After harvesting and retting, we still need to find a way to separate out the fiber from the rest of the plant. The process to do this is called dressing. The process developed taking advantage of the structure of the flax stem. Inside a dried stem of flax is a hollow tube that runs up the center. When the plant is alive, it’s is fille with a spongy material, but that disintegrates as the stem dries. On the outside of the stem is a waxy, protective layer covering a stronger thin, harder layer. Between the two is the plant tissue which holds the bundles of thin, flexible, fibers we want.
To get what we want, we have to do two very different things. The first is detach the fibers from the tissue around them. We can do that with a chemical process- retting. Retting dissolves the pectin & lignin that “glues” the fibers to the plant material. Then it’s just a matter of getting fibers separated from the stuff we don’t want. That’s a physical process- basically bashing and scraping. Bashing and scraping doesn’t sound very dignified, so instead we call it dressing the flax.
But wait! This is flax, which means there’s always another step! Before dressing, we need to think about the seeds. At the top of each flax stem is a small pod containing seeds. Rippling removes the seed heads which are then crushed to get seed for the next crop. The seed pods can come off before or after retting depending on if you plan to use the seed and if you are water or dew retting. If you aren’t planning to use the seed, you can just pull them off anytime. If you are water retting (pond, pool, tank, etc) and you want to collect the seeds for planting, then people suggest removing the seeds before retting. If you are planning to store your straw over the winter, removing the seeds helps keep the mice out of your flax.
I ripple before retting because I don’t want to risk water damage to the seeds. I also have found my retting tank smells less if I remove the leaves and seed heads before retting.
One way or another, we have to remove the seeds before we can dress (process) our flax. If you don’t remove them first, you’ll clog up your hackle. I use a metal tined comb to pull the seed heads off, but it can be done by hand or by crushing.
Dressing flax takes 3 steps: breaking, scutching, and hackling. There are lots of specialized tools you can use, but it is possible to process flax with a mallet or rolling pin and a metal toothed dog comb. I found some wonderful antique Pennsylvania Dutch hackles at a fiber festival, so I use them and channel some historical fiber mojo as I go.
This is probably a good time to mention tetanus shots. If you process flax using hackles, stay current on your tetanus shots. The flax dressing gods are bloodthirsty, and hackles are their favorite collection method.
Also, have a good pair of tweezers on hand. Flax slivers are no joke. They get infected and hurt. At the end of a dressing session, make sure you haven’t got slivers. Also, resist the urge to run your thumbnail down the fibers to pull off boon. Bamboo under the fingernails is a torture technique…
Breaking is exactly what it sounds like. I break up the stem by putting the retted flax between the boards of my flax brake. If I hadn’t built a brake, I could also break up the stem using a mallet or a rolling pin. For very small amounts, you can also just use your hands to crack the stems. The goal is to crush the hard parts so they fall away from the flexible, softer fibers you want.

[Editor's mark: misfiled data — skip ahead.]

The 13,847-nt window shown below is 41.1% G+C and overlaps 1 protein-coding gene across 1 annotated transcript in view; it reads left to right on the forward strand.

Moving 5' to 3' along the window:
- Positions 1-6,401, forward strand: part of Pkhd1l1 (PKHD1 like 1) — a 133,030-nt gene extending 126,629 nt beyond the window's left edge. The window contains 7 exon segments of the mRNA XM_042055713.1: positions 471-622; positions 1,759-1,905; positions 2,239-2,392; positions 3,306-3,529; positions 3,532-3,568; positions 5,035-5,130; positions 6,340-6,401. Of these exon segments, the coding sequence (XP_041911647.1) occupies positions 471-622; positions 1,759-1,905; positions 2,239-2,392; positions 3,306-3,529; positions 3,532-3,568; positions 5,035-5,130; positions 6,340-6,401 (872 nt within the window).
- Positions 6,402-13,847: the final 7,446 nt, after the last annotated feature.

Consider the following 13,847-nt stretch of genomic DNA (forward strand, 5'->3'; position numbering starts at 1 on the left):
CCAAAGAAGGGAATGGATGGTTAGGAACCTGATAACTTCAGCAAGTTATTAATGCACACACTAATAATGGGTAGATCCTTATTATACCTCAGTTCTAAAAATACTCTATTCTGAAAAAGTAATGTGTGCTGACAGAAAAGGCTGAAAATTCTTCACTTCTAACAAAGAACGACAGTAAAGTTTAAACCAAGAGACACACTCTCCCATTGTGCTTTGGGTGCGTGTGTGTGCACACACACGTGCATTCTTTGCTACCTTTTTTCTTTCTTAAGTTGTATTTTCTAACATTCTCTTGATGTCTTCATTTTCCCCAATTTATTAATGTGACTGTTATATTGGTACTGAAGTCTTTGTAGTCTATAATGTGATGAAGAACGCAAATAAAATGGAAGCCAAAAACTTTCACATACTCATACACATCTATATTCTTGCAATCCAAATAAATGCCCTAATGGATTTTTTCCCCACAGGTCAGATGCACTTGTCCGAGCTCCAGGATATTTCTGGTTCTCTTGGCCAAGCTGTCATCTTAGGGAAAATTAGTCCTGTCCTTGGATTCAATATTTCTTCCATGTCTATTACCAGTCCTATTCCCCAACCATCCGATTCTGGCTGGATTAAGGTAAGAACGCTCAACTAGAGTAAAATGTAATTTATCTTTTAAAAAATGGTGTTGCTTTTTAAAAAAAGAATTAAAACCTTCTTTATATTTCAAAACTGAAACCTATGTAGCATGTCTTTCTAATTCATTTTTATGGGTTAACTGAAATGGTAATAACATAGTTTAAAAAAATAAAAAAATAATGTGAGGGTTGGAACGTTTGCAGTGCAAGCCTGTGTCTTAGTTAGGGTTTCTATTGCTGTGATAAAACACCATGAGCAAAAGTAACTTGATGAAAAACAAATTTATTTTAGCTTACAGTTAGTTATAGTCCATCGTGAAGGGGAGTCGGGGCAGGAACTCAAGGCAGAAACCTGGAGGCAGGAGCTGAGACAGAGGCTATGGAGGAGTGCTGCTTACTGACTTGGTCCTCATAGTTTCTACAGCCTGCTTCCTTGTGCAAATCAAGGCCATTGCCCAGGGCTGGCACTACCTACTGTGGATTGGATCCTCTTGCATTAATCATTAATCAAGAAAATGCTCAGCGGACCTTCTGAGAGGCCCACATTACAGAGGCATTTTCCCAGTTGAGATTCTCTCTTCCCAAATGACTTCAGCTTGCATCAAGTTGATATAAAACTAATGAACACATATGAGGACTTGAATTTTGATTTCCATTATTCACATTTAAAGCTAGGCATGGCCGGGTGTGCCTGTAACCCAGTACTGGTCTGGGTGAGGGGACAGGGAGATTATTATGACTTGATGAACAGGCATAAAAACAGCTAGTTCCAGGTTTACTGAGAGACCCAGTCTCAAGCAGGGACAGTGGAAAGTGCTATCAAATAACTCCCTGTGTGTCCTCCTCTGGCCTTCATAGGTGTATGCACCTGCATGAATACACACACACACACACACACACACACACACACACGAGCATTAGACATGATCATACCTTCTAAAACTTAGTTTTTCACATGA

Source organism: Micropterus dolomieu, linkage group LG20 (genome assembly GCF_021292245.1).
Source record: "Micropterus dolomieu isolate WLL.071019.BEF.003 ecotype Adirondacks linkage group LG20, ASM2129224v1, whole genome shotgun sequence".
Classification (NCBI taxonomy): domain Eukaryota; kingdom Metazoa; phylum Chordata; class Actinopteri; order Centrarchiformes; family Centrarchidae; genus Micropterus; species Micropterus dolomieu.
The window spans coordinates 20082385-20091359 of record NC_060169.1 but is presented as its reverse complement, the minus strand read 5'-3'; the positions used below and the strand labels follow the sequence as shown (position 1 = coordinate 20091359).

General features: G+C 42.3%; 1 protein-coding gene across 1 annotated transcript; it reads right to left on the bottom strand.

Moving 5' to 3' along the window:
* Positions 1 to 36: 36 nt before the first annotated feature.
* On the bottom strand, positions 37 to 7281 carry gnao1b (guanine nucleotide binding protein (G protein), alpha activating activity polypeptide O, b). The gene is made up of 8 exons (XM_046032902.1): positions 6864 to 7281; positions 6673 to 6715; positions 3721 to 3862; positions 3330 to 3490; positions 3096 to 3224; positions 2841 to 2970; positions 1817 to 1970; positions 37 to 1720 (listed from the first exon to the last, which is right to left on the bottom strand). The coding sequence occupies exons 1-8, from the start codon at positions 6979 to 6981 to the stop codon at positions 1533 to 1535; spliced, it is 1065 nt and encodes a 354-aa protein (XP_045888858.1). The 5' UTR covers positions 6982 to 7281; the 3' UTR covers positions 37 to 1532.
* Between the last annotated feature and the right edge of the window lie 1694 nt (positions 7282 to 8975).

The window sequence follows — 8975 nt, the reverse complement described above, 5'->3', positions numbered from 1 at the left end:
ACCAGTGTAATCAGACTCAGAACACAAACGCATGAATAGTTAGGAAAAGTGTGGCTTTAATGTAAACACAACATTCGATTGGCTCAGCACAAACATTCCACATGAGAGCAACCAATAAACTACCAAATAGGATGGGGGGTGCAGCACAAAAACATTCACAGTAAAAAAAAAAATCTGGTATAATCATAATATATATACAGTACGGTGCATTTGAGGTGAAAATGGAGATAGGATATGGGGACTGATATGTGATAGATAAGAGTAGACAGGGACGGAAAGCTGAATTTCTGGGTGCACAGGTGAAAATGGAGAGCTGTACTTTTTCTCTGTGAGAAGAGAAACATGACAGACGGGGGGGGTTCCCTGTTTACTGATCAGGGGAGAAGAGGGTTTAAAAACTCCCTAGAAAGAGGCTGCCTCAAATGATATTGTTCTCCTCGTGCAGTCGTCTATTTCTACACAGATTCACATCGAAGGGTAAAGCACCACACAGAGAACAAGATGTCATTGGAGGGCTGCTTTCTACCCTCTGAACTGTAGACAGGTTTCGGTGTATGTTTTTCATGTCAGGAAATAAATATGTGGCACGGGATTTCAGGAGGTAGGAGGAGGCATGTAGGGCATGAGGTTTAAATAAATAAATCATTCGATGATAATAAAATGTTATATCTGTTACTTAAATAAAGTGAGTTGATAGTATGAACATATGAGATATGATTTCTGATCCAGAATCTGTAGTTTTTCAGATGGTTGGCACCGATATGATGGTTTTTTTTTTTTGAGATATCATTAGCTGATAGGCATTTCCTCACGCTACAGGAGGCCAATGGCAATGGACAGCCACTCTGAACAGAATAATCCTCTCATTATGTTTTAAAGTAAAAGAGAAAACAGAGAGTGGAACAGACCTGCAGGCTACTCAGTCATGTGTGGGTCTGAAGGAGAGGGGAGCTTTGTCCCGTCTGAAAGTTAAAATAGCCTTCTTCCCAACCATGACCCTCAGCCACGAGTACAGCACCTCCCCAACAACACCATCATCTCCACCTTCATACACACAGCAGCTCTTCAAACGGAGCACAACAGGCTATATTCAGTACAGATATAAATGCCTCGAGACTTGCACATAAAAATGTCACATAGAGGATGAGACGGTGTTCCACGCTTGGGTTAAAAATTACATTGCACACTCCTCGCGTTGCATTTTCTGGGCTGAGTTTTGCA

I take a handful of flax stems at a time and pull them first from one end, and then flipped from the opposite end. It may take several passes through the brake. I stop when the the bundle is flexible and soft.
Scutching knocks off the waste material. You can use a flax sword or knife by draping the flax over a flat board and running the edge of the flax knife along the fibers. Some historic processing mills set up rotating wheels of wooden boards similar to the steamship wheel. Or, you can just bash the bundle of flax against a flat surface. I also use the flax brake as a scutching tool by closing it only part way and pulling bundles of broken straw across the boards. This knocks out the majority of the boon (waste) quickly.
The next step removes the outer sheathing and separate the fibers. I use three sets of hackles. Coming soon is a video of pulling fibers through the hackles to remove the waste. I start with the coarse hackle (back row) to remove the majority of debris, to pull out any weak or broken stalks, and to align the bundle of stalks after braking and scutching. I hackle one side up to the 1/3rd point where my hand is holding the bundle together. Then I flip the bundle and hackle the other end of the bundle.
After the coarse hackle, I move to the medium hackle (center row). This one will begin to open up the fiber bundles, pull off any sticky boon, and remove the shorter lengths of flax. I don’t lose that flax. Once I am done processing the line flax (the longest fibers), I’ll come back, pull out the shorter fibers (tow), and process those. By the time I have finished the medium hackling, the fibers are nicely aligned, the waste has been removed, and the bulk of the tow has been separated.
The fine hackle does the final separation of the fibers. If the ret wasn’t complete, these can be sticky and harder to pull apart. They need to be as close to fully separated as possible so that the fiber spins smoothly.
I’ve only documented two flax patches. Both the 2019 and the 2021 patches were “lisette” variety and grew to about 36-40″ from root to seed pod. I harvested 2021 at exactly 90 days, and the seeds weren’t viable. I’m hoping the 2021 crop will be finer.
My next patch with be the “Natalie” variety, so I’m looking forward to seeing how that does in our wet, windy climate.
Next up: Dressing 2021 flax & then spinning